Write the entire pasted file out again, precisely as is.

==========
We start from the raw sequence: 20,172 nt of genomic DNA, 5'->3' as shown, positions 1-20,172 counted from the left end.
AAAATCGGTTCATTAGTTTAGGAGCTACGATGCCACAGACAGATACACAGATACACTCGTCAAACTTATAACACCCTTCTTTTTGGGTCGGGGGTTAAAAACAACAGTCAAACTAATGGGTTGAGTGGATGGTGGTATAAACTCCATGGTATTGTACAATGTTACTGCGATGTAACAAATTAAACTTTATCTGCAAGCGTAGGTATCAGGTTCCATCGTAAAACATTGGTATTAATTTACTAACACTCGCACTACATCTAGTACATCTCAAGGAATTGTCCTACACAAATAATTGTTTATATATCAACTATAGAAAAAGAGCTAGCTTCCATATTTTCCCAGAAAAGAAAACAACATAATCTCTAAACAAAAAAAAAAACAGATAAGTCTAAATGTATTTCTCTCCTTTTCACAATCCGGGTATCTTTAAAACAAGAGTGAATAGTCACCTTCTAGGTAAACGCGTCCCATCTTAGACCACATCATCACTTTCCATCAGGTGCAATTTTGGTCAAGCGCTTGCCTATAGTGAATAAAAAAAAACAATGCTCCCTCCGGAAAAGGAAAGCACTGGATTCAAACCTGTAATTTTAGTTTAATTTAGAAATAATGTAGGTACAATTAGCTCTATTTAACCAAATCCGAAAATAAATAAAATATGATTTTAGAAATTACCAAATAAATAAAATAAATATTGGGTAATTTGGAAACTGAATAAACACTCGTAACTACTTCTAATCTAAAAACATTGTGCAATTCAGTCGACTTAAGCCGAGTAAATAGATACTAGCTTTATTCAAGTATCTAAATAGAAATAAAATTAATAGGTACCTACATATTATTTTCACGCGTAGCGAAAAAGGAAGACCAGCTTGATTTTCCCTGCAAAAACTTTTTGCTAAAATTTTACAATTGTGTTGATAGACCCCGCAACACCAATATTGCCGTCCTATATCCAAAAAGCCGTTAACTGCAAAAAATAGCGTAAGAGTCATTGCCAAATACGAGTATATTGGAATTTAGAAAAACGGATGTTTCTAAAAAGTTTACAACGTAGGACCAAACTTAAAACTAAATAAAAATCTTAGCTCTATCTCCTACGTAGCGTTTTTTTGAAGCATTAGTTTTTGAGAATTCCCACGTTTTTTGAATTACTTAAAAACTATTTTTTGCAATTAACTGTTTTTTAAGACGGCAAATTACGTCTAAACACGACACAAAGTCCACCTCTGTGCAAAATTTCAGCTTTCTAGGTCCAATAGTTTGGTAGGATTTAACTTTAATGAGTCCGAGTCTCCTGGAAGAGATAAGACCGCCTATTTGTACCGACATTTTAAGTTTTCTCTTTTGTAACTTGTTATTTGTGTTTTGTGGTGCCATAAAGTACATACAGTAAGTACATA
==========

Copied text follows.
We start from the raw sequence: 20,172 nt of genomic DNA, 5'->3' as shown, positions 1-20,172 counted from the left end.
AAAATCGGTTCATTAGTTTAGGAGCTACGATGCCACAGACAGATACACAGATACACTCGTCAAACTTATAACACCCTTCTTTTTGGGTCGGGGGTTAAAAACAACAGTCAAACTAATGGGTTGAGTGGATGGTGGTATAAACTCCATGGTATTGTACAATGTTACTGCGATGTAACAAATTAAACTTTATCTGCAAGCGTAGGTATCAGGTTCCATCGTAAAACATTGGTATTAATTTACTAACACTCGCACTACATCTAGTACATCTCAAGGAATTGTCCTACACAAATAATTGTTTATATATCAACTATAGAAAAAGAGCTAGCTTCCATATTTTCCCAGAAAAGAAAACAACATAATCTCTAAACAAAAAAAAAAACAGATAAGTCTAAATGTATTTCTCTCCTTTTCACAATCCGGGTATCTTTAAAACAAGAGTGAATAGTCACCTTCTAGGTAAACGCGTCCCATCTTAGACCACATCATCACTTTCCATCAGGTGCAATTTTGGTCAAGCGCTTGCCTATAGTGAATAAAAAAAAACAATGCTCCCTCCGGAAAAGGAAAGCACTGGATTCAAACCTGTAATTTTAGTTTAATTTAGAAATAATGTAGGTACAATTAGCTCTATTTAACCAAATCCGAAAATAAATAAAATATGATTTTAGAAATTACCAAATAAATAAAATAAATATTGGGTAATTTGGAAACTGAATAAACACTCGTAACTACTTCTAATCTAAAAACATTGTGCAATTCAGTCGACTTAAGCCGAGTAAATAGATACTAGCTTTATTCAAGTATCTAAATAGAAATAAAATTAATAGGTACCTACATATTATTTTCACGCGTAGCGAAAAAGGAAGACCAGCTTGATTTTCCCTGCAAAAACTTTTTGCTAAAATTTTACAATTGTGTTGATAGACCCCGCAACACCAATATTGCCGTCCTATATCCAAAAAGCCGTTAACTGCAAAAAATAGCGTAAGAGTCATTGCCAAATACGAGTATATTGGAATTTAGAAAAACGGATGTTTCTAAAAAGTTTACAACGTAGGACCAAACTTAAAACTAAATAAAAATCTTAGCTCTATCTCCTACGTAGCGTTTTTTTGAAGCATTAGTTTTTGAGAATTCCCACGTTTTTTGAATTACTTAAAAACTATTTTTTGCAATTAACTGTTTTTTAAGACGGCAAATTACGTCTAAACACGACACAAAGTCCACCTCTGTGCAAAATTTCAGCTTTCTAGGTCCAATAGTTTGGTAGGATTTAACTTTAATGAGTCCGAGTCTCCTGGAAGAGATAAGACCGCCTATTTGTACCGACATTTTAAGTTTTCTCTTTTGTAACTTGTTATTTGTGTTTTGTGGTGCCATAAAGTACATACAGTAAGTACATA